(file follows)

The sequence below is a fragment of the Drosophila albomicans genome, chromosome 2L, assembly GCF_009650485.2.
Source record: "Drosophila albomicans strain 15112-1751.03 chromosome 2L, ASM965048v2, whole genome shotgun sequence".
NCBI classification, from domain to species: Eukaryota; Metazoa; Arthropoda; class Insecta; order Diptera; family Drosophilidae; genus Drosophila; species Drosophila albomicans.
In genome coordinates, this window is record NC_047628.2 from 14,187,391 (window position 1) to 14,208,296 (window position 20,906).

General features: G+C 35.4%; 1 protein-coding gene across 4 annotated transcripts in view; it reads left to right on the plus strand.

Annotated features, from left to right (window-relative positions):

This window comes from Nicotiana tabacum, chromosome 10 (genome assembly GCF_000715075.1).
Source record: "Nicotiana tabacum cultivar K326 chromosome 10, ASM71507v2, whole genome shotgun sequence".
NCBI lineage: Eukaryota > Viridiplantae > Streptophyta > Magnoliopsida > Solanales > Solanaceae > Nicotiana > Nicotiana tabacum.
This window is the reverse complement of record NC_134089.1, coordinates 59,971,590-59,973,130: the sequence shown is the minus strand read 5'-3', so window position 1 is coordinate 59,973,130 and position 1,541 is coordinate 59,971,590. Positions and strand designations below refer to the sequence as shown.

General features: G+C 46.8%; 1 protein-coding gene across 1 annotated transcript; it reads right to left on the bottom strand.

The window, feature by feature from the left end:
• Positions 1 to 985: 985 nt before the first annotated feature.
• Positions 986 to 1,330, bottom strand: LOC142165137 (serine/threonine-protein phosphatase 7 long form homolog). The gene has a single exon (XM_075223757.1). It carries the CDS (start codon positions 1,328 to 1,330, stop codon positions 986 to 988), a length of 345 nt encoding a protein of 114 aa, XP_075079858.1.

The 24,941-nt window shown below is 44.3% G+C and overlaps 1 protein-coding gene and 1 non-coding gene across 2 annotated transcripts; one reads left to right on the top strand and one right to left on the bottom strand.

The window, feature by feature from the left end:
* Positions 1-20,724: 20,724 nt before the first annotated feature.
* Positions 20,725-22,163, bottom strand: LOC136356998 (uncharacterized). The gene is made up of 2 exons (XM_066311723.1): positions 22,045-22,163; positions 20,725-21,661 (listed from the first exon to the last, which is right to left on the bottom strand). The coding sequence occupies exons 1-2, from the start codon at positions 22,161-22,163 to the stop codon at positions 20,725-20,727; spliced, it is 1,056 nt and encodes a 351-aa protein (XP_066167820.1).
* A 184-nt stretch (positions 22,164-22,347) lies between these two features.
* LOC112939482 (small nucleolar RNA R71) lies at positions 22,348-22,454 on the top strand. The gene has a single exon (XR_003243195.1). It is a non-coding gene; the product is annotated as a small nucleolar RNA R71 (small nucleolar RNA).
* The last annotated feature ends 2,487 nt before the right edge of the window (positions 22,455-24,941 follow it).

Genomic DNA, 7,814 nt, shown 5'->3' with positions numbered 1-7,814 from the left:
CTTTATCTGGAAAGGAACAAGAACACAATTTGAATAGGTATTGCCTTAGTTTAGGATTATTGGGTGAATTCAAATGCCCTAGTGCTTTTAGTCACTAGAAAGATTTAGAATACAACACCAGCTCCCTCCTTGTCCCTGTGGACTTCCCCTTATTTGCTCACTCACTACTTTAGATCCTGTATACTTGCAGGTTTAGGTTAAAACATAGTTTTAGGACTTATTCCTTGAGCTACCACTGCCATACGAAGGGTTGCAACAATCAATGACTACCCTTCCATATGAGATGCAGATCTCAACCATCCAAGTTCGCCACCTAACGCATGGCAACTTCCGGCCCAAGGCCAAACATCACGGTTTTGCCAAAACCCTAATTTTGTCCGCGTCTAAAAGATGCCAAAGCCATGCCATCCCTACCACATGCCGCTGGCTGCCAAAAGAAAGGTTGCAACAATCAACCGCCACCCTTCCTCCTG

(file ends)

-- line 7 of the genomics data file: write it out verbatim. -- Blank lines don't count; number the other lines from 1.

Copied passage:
This window comes from Nicotiana tabacum, chromosome 10 (genome assembly GCF_000715075.1).